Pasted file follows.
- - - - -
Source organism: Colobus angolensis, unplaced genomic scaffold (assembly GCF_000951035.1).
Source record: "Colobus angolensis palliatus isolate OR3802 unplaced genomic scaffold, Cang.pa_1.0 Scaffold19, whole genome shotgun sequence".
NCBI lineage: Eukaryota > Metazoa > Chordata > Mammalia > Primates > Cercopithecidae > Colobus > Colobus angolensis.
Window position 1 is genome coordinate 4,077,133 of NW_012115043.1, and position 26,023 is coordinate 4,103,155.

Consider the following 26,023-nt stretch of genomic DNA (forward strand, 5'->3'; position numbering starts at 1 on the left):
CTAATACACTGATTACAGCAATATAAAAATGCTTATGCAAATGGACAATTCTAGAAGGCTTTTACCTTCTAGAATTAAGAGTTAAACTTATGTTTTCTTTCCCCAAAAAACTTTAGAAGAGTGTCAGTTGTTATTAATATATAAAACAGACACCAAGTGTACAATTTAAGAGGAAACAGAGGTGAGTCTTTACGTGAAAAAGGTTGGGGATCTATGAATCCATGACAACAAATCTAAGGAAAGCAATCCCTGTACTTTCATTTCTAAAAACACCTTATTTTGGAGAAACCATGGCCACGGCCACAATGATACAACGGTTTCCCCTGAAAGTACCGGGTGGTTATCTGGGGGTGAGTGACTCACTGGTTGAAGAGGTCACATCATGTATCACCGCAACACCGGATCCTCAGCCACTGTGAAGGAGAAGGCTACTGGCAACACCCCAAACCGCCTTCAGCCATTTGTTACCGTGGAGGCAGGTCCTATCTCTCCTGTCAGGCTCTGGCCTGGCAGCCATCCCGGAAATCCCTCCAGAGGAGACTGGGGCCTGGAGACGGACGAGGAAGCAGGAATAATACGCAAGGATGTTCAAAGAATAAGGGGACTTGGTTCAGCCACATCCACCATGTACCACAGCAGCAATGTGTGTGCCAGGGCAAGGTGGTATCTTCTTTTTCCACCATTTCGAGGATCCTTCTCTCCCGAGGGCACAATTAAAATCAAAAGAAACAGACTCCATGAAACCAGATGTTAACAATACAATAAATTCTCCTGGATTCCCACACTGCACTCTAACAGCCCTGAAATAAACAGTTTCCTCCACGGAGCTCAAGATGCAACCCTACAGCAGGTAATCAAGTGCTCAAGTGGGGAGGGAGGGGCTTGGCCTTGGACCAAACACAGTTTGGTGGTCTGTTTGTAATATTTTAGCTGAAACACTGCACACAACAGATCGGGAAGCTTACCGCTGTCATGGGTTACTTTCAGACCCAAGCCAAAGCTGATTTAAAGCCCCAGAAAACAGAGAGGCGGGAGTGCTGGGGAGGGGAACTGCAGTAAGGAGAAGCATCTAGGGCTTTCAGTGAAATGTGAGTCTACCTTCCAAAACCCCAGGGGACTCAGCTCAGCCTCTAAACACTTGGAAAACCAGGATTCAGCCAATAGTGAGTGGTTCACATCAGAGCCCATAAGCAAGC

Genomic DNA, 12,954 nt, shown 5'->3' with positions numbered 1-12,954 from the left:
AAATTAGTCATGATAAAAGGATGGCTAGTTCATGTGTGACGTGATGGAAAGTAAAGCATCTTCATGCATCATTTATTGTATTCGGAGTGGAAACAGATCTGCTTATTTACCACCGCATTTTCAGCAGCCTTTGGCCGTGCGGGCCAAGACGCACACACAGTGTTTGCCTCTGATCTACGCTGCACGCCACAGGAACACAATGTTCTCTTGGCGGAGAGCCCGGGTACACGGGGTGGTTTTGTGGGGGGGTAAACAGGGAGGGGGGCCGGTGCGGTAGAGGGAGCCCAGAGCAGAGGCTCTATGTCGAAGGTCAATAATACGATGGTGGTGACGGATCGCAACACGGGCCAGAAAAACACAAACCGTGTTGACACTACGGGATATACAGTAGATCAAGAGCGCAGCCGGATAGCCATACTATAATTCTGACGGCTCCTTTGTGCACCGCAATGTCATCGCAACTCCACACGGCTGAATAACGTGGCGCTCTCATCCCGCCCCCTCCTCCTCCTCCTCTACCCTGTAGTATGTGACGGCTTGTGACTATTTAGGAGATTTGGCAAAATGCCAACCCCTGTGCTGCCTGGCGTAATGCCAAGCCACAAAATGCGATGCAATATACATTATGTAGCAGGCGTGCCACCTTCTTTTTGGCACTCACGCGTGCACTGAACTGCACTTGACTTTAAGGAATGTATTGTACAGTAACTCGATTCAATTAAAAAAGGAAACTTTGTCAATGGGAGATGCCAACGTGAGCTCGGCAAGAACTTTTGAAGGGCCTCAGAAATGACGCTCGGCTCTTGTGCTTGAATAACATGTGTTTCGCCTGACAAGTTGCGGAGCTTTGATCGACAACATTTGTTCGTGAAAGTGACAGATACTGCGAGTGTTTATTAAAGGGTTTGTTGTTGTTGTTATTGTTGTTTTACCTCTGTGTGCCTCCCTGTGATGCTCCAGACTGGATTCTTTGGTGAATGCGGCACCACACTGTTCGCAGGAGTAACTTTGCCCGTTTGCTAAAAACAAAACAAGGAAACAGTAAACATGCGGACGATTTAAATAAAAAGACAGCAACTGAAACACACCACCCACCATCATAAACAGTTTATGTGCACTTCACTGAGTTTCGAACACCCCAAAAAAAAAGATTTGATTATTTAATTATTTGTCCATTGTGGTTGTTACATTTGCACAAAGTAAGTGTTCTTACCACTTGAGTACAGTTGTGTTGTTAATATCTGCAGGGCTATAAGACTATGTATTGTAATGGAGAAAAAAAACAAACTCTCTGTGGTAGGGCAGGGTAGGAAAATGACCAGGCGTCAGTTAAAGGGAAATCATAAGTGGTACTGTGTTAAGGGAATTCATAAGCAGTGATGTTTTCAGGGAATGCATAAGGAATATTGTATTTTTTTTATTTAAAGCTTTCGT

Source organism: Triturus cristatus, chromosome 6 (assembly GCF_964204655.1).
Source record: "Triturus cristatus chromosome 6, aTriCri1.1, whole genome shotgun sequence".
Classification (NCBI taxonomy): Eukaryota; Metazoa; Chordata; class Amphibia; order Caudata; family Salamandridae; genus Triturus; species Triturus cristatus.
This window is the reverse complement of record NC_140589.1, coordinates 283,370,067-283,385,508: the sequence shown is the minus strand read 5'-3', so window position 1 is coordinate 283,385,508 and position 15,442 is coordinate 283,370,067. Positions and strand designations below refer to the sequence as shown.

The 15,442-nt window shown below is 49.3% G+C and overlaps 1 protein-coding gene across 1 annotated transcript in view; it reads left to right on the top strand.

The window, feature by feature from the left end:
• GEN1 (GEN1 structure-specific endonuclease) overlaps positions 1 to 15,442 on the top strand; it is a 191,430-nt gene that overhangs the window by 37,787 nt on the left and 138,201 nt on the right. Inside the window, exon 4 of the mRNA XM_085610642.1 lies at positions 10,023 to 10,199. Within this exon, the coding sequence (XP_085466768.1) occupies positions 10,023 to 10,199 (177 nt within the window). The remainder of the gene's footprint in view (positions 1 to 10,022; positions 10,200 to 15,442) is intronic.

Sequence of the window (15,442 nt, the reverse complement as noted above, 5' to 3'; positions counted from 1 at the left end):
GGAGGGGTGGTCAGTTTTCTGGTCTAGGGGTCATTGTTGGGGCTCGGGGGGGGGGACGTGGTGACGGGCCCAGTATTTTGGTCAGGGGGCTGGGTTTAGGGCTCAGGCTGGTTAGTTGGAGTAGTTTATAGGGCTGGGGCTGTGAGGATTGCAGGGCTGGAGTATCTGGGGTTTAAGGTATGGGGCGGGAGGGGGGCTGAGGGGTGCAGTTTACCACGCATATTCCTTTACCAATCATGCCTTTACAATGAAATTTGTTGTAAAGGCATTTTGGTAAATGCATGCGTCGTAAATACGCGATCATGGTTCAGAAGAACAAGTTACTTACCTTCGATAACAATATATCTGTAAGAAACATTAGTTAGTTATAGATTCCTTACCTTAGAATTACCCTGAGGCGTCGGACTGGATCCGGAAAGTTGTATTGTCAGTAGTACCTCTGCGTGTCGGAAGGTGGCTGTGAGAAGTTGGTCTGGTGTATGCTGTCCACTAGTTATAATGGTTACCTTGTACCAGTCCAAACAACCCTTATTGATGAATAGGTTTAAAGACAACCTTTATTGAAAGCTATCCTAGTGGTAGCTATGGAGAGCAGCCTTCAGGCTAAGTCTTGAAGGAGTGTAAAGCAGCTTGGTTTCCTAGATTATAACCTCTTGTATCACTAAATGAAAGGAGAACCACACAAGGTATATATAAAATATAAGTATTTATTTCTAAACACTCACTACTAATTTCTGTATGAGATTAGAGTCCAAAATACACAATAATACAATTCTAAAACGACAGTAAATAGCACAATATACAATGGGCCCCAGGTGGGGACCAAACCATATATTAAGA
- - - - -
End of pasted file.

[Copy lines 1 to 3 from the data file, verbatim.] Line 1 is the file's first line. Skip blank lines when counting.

Source organism: Colobus angolensis, unplaced genomic scaffold (assembly GCF_000951035.1).
Source record: "Colobus angolensis palliatus isolate OR3802 unplaced genomic scaffold, Cang.pa_1.0 Scaffold19, whole genome shotgun sequence".
NCBI lineage: Eukaryota > Metazoa > Chordata > Mammalia > Primates > Cercopithecidae > Colobus > Colobus angolensis.